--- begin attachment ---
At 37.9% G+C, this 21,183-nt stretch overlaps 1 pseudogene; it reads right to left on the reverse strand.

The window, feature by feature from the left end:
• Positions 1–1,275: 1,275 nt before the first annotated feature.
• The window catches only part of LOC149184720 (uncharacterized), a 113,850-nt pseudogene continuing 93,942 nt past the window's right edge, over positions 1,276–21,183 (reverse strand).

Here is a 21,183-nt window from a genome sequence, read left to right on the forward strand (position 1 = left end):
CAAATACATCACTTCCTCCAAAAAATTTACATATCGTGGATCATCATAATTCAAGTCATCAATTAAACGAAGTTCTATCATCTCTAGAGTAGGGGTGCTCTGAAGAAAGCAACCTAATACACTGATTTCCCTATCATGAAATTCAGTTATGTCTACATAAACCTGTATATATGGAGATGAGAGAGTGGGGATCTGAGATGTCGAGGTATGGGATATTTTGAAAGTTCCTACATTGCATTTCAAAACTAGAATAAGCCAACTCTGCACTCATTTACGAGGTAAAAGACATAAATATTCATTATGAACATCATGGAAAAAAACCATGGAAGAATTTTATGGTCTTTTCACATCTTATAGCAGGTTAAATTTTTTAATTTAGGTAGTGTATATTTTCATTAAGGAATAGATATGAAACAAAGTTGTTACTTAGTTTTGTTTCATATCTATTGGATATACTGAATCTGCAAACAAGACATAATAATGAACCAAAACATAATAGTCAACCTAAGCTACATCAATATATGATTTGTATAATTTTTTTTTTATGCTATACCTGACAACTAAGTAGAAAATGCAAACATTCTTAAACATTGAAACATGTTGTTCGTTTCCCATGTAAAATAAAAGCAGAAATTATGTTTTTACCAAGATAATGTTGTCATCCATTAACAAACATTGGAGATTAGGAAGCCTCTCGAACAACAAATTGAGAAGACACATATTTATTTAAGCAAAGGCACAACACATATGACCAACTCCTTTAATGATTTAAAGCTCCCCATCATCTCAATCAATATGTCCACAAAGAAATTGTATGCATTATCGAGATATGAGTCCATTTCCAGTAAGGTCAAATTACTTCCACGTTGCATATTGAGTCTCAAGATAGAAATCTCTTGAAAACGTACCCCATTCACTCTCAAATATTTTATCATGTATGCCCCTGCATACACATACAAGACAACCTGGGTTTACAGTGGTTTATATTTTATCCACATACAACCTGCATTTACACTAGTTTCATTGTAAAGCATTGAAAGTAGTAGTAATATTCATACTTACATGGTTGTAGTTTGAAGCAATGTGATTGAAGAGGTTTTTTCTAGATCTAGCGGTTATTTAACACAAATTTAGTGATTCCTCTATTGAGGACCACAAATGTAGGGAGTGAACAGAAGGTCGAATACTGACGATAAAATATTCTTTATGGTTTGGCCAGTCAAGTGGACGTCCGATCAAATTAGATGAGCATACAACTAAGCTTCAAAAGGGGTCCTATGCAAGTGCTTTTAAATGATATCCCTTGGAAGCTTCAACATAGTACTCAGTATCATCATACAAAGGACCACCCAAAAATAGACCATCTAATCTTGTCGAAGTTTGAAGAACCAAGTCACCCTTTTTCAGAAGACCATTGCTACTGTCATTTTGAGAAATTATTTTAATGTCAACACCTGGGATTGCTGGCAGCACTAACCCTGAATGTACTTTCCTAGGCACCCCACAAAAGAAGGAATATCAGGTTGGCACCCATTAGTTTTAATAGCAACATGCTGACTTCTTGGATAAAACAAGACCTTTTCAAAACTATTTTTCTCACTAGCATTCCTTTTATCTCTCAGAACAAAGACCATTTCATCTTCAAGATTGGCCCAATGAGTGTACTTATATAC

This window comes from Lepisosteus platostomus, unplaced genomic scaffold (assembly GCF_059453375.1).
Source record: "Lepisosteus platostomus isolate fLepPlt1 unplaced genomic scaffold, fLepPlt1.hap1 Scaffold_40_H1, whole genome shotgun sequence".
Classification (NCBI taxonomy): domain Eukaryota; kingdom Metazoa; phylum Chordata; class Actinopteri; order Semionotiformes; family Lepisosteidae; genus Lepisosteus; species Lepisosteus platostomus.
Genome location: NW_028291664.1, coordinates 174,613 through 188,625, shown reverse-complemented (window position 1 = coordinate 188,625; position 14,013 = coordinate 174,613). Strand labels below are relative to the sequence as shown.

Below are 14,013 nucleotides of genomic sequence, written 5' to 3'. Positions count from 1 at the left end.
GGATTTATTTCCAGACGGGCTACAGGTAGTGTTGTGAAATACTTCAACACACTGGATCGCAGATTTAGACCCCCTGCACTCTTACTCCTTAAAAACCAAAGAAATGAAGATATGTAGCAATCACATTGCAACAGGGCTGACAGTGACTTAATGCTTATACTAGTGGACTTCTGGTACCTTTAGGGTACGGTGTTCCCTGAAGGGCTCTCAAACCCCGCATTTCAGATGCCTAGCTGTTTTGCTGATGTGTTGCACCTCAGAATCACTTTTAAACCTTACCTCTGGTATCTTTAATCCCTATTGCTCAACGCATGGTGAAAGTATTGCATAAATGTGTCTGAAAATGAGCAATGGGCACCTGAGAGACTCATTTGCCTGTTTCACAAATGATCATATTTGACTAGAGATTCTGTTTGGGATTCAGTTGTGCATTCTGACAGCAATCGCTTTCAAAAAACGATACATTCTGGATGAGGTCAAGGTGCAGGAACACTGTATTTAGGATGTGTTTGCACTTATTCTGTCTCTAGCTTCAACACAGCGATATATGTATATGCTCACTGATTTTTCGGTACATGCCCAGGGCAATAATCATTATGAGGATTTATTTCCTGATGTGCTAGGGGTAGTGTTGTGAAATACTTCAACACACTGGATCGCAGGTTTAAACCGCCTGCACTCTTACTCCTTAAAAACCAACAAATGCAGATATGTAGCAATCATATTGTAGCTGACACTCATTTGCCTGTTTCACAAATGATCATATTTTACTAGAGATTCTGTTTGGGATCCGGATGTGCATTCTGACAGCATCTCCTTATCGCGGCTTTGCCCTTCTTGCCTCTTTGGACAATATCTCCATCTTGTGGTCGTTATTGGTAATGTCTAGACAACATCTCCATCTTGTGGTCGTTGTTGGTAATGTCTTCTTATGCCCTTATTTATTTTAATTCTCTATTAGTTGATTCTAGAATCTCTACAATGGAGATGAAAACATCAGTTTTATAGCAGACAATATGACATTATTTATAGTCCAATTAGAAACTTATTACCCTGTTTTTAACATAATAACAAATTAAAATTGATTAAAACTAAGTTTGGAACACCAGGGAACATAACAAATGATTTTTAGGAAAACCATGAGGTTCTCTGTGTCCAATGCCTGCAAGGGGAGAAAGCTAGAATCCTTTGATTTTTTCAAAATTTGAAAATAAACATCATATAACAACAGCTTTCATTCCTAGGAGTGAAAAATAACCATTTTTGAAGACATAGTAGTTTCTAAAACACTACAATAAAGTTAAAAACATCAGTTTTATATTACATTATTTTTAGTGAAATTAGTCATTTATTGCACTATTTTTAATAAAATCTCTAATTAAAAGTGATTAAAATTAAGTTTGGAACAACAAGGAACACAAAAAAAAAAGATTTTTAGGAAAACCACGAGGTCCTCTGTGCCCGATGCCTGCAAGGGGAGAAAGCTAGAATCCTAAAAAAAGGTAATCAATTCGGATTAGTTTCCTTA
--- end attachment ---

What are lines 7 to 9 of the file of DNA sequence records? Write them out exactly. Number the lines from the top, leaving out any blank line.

This window comes from Lepisosteus platostomus, unplaced genomic scaffold (assembly GCF_059453375.1).
Source record: "Lepisosteus platostomus isolate fLepPlt1 unplaced genomic scaffold, fLepPlt1.hap1 Scaffold_40_H1, whole genome shotgun sequence".
Classification (NCBI taxonomy): domain Eukaryota; kingdom Metazoa; phylum Chordata; class Actinopteri; order Semionotiformes; family Lepisosteidae; genus Lepisosteus; species Lepisosteus platostomus.